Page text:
- Our Work
- News and Views
- Resources and Events
- Contact Us
With border camps drawing scrutiny, the threat of federal immigration raids in major U.S. cities, and a recent focus on the 2020 census, it’s likely those who feel most threatened will be afraid to respond to the once-a-decade collection of individual data.
For months, the census has been embroiled in controversy over whether to include a citizenship question. When a U.S. Supreme Court ruling blocked the politically charged maneuver, President Trump lingered over the possibility for weeks before abandoning his effort.
The damage is done. But those of us in the nonprofit world can play an essential role in ensuring an accurate count by making people feel safe in responding. That’s why almost 100 foundations have joined to give voice to immigrants, refugees, and racial and ethnic minorities likely to be missed or to actively avoid the count.
Getting a fair and accurate count has never been easy. While the first census in 1790 was deemed a success, many – including George Washington and Thomas Jefferson – expressed skepticism over the final count, expecting a much higher number. During the 2010 census, people of color were undercounted, causing a decade of reduced resources for communities where they live, which are increasingly rural and suburban. The last census undercounted black residents by at least 800,000, and more than a third of all children under 5 who were undercounted were Latino.
Census data form the basis for decisions affecting everyone. More than 800 billion federal dollars a year go to states and localities for emergency response, healthcare, education, roads and bridges, and much more.
The stakes for individuals and their local communities are high, and the nonprofit sector is all in. When the Trump administration announced it would attempt a citizenship question, 30 foundations filed an amicus brief in the census case before the nation’s high court. Our brief focused on the importance of an accurate count to aid work that all of us support – whether to effectively set priorities, to conduct research, to target investments, or to monitor how we address emerging needs.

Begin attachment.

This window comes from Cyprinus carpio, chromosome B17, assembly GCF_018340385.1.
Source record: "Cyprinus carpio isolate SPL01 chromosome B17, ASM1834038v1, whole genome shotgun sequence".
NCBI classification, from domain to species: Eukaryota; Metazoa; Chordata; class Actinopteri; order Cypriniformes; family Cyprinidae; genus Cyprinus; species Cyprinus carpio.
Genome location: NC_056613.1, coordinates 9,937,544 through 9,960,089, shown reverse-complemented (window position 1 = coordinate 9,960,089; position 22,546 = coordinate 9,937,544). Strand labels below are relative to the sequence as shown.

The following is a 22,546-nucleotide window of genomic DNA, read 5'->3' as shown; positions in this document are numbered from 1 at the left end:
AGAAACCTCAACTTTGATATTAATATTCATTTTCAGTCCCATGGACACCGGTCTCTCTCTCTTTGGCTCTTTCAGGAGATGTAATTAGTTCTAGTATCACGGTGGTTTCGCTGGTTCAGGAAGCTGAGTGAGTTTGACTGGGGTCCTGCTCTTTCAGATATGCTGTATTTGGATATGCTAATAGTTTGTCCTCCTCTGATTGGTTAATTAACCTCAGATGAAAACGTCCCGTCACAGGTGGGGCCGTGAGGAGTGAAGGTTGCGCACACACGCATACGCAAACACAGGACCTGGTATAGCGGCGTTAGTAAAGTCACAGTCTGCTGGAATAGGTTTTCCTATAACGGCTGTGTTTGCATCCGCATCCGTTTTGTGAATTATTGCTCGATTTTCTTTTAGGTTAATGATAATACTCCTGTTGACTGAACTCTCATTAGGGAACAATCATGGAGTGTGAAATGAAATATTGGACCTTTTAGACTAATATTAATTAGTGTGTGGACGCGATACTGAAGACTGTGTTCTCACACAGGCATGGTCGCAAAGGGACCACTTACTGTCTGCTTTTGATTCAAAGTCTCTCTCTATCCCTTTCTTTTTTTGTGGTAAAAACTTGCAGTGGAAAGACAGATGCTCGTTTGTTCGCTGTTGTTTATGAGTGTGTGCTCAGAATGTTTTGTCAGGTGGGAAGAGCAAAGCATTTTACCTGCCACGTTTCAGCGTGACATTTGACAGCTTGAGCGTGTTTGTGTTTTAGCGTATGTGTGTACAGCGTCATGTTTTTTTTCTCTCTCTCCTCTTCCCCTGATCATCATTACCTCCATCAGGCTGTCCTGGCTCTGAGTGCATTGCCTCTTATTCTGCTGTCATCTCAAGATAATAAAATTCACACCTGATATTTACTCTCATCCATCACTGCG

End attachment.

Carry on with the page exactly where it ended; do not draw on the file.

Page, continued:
The framers of the Constitution called for a decennial census and chose population to be the basis for allocating political power – not income, race, land ownership (which was the historical practice of other nations), or even citizenship. But this count of every person living in the United States is much more than a way to determine representation. The federal government appropriates hundreds of billions a year based on the census data and business, industry, and philanthropy spend billions more. Again, all of this makes a fair and accurate census count crucial.
Here are some additional steps foundations and the nonprofit organizations we work with are taking to ensure everyone is counted:
Federal funding for the 2020 census is running well below funding levels for previous counts. Reduced federal funding is especially worrisome because mail-in response rates have been declining – from 78 percent in 1970 to 63 percent in 2010. The Census Bureau requires more, not fewer, resources to conduct in-person outreach to contact hard-to-count households that do not respond to initial census mailers.
This year, for the first time, respondents also can complete the census online, adding new challenges for ensuring that even those without easy access to the internet complete their questionnaires. This online form creates a new set of risks, from basic functionality to connectivity failures to cybersecurity threats.
As a country, we must do all we can to make sure that everyone in the United States – regardless of citizenship, race, ethnicity, or income level – feels safe participating in the census. We must work across every community – particularly those most susceptible to undercounts – to get the word out about the importance of responding.
An accurate census benefits all of us – and moves us closer to our ideals as a nation.Back to News